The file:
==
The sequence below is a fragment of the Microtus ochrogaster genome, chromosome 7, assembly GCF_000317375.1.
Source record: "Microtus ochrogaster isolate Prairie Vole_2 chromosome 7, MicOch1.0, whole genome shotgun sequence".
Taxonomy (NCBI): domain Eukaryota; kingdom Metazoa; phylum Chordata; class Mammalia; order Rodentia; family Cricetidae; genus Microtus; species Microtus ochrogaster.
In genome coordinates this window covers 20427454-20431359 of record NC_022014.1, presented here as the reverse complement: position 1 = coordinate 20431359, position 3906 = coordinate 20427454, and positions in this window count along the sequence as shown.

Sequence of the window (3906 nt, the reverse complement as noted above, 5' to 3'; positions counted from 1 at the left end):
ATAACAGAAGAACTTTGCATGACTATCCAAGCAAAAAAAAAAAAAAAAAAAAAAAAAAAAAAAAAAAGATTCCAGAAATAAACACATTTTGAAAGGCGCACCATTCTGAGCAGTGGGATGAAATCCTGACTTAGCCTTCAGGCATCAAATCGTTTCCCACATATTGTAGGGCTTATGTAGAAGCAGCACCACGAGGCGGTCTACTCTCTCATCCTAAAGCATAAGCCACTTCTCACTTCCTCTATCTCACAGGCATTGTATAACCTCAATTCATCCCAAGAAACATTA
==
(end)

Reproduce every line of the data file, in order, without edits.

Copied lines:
The sequence below is a fragment of the Microtus ochrogaster genome, chromosome 7, assembly GCF_000317375.1.
Source record: "Microtus ochrogaster isolate Prairie Vole_2 chromosome 7, MicOch1.0, whole genome shotgun sequence".
Taxonomy (NCBI): domain Eukaryota; kingdom Metazoa; phylum Chordata; class Mammalia; order Rodentia; family Cricetidae; genus Microtus; species Microtus ochrogaster.
In genome coordinates this window covers 20427454-20431359 of record NC_022014.1, presented here as the reverse complement: position 1 = coordinate 20431359, position 3906 = coordinate 20427454, and positions in this window count along the sequence as shown.

Sequence of the window (3906 nt, the reverse complement as noted above, 5' to 3'; positions counted from 1 at the left end):
ATAACAGAAGAACTTTGCATGACTATCCAAGCAAAAAAAAAAAAAAAAAAAAAAAAAAAAAAAAAAAGATTCCAGAAATAAACACATTTTGAAAGGCGCACCATTCTGAGCAGTGGGATGAAATCCTGACTTAGCCTTCAGGCATCAAATCGTTTCCCACATATTGTAGGGCTTATGTAGAAGCAGCACCACGAGGCGGTCTACTCTCTCATCCTAAAGCATAAGCCACTTCTCACTTCCTCTATCTCACAGGCATTGTATAACCTCAATTCATCCCAAGAAACATTA